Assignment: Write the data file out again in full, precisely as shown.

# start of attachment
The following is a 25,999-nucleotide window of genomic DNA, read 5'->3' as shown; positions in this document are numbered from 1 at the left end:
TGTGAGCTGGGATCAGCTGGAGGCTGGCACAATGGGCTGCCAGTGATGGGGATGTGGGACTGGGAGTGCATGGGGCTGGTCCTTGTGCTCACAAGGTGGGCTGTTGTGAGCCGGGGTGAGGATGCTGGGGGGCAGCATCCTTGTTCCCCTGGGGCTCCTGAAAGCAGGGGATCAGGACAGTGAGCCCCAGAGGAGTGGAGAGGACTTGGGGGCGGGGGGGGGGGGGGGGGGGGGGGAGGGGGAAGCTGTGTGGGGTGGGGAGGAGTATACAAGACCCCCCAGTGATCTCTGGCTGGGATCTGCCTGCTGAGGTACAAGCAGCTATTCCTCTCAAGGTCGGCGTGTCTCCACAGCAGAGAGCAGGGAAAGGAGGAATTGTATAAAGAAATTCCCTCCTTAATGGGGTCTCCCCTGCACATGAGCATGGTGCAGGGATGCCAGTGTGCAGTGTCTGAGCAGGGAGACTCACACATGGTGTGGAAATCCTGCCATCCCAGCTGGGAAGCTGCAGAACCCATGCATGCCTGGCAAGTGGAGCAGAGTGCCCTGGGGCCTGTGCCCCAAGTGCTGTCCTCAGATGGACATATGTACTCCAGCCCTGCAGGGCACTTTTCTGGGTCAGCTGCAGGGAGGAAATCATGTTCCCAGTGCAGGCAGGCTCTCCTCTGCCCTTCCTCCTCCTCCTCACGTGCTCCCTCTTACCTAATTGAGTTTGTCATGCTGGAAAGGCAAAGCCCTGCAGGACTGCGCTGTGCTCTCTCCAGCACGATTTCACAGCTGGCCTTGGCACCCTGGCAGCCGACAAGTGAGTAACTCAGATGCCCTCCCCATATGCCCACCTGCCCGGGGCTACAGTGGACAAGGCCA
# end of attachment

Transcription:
The following is a 25,999-nucleotide window of genomic DNA, read 5'->3' as shown; positions in this document are numbered from 1 at the left end:
TGTGAGCTGGGATCAGCTGGAGGCTGGCACAATGGGCTGCCAGTGATGGGGATGTGGGACTGGGAGTGCATGGGGCTGGTCCTTGTGCTCACAAGGTGGGCTGTTGTGAGCCGGGGTGAGGATGCTGGGGGGCAGCATCCTTGTTCCCCTGGGGCTCCTGAAAGCAGGGGATCAGGACAGTGAGCCCCAGAGGAGTGGAGAGGACTTGGGGGCGGGGGGGGGGGGGGGGGGGGGGGAGGGGGAAGCTGTGTGGGGTGGGGAGGAGTATACAAGACCCCCCAGTGATCTCTGGCTGGGATCTGCCTGCTGAGGTACAAGCAGCTATTCCTCTCAAGGTCGGCGTGTCTCCACAGCAGAGAGCAGGGAAAGGAGGAATTGTATAAAGAAATTCCCTCCTTAATGGGGTCTCCCCTGCACATGAGCATGGTGCAGGGATGCCAGTGTGCAGTGTCTGAGCAGGGAGACTCACACATGGTGTGGAAATCCTGCCATCCCAGCTGGGAAGCTGCAGAACCCATGCATGCCTGGCAAGTGGAGCAGAGTGCCCTGGGGCCTGTGCCCCAAGTGCTGTCCTCAGATGGACATATGTACTCCAGCCCTGCAGGGCACTTTTCTGGGTCAGCTGCAGGGAGGAAATCATGTTCCCAGTGCAGGCAGGCTCTCCTCTGCCCTTCCTCCTCCTCCTCACGTGCTCCCTCTTACCTAATTGAGTTTGTCATGCTGGAAAGGCAAAGCCCTGCAGGACTGCGCTGTGCTCTCTCCAGCACGATTTCACAGCTGGCCTTGGCACCCTGGCAGCCGACAAGTGAGTAACTCAGATGCCCTCCCCATATGCCCACCTGCCCGGGGCTACAGTGGACAAGGCCA